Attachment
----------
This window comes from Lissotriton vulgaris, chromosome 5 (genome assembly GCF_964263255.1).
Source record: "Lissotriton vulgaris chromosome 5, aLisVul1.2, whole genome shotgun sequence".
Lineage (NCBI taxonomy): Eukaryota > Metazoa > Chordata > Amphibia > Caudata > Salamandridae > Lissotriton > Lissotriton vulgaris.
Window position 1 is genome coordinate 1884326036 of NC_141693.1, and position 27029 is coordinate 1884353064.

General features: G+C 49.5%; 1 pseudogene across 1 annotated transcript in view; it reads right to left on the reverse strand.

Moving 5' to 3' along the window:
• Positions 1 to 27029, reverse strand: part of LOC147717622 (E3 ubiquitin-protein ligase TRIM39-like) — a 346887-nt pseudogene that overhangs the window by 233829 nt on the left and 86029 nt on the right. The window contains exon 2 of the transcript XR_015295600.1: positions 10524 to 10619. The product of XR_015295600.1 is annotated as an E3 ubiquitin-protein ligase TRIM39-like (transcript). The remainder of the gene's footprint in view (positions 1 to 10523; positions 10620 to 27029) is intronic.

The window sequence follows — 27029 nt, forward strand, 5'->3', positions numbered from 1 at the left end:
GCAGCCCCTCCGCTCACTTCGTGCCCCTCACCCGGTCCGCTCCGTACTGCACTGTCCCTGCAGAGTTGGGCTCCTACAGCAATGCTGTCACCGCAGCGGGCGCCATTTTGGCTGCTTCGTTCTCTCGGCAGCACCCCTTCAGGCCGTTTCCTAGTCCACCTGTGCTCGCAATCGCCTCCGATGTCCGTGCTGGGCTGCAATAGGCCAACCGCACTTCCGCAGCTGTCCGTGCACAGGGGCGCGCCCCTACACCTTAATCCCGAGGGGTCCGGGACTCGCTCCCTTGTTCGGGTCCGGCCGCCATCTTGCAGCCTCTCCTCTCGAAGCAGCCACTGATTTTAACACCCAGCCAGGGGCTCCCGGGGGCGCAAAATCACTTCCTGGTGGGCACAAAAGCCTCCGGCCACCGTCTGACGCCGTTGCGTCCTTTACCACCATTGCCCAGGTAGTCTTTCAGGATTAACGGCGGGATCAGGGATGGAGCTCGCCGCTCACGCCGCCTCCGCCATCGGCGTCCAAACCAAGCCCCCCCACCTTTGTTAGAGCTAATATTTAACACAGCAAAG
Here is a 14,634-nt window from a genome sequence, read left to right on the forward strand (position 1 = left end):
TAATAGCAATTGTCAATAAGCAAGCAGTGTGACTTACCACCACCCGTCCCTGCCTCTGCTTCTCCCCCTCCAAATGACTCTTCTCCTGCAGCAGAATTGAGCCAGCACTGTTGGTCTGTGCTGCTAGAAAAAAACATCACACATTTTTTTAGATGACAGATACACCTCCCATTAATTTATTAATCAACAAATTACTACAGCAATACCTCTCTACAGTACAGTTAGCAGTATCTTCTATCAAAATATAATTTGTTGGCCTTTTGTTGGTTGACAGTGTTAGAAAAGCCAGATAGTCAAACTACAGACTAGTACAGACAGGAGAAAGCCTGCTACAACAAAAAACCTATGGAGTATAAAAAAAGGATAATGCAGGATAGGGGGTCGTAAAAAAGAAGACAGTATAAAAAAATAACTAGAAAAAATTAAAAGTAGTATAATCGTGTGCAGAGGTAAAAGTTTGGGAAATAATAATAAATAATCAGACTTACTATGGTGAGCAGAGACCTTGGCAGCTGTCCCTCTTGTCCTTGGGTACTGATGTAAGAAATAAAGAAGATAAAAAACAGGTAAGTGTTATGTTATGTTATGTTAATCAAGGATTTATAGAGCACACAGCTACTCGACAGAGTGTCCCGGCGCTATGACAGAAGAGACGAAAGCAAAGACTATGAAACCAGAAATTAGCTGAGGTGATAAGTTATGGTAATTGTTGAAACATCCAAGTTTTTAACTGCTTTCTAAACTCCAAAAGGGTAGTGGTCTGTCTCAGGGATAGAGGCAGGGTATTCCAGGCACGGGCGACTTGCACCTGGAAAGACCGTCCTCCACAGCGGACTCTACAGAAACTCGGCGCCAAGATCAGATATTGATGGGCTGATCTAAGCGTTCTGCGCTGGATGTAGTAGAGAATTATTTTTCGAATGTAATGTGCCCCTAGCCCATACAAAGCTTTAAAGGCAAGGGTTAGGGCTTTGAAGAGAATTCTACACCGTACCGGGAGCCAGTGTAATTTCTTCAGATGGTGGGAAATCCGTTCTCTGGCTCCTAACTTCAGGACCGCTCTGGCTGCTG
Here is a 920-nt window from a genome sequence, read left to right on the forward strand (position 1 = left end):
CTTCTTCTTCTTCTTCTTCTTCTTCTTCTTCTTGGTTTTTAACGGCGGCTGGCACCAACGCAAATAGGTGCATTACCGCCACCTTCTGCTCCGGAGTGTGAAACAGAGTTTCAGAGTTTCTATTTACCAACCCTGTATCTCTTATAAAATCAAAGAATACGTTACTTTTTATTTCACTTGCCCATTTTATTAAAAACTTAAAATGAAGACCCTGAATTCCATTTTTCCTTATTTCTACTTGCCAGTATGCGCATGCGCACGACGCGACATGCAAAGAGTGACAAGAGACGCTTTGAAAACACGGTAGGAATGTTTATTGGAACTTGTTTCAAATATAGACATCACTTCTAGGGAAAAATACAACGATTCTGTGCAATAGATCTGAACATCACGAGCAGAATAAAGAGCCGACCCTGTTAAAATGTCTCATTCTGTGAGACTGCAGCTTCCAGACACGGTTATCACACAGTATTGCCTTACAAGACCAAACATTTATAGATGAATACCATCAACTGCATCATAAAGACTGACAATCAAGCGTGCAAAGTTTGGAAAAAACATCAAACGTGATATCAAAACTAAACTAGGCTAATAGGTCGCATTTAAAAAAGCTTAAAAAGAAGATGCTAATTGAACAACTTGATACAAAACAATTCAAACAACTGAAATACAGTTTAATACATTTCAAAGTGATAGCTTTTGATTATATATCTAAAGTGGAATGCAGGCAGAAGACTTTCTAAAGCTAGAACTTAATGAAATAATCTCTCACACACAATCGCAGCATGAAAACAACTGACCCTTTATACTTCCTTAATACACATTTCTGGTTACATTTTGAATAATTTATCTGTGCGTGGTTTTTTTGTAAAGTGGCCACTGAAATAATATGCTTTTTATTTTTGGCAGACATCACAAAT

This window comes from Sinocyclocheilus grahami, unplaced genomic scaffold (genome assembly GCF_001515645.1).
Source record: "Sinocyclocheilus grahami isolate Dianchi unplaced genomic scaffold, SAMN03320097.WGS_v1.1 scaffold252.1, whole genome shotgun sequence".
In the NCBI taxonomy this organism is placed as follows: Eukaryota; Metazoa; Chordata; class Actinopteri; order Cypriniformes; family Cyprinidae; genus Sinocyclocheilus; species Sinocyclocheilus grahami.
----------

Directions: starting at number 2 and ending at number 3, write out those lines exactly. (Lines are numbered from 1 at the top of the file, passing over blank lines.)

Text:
Source record: "Lissotriton vulgaris chromosome 5, aLisVul1.2, whole genome shotgun sequence".
Lineage (NCBI taxonomy): Eukaryota > Metazoa > Chordata > Amphibia > Caudata > Salamandridae > Lissotriton > Lissotriton vulgaris.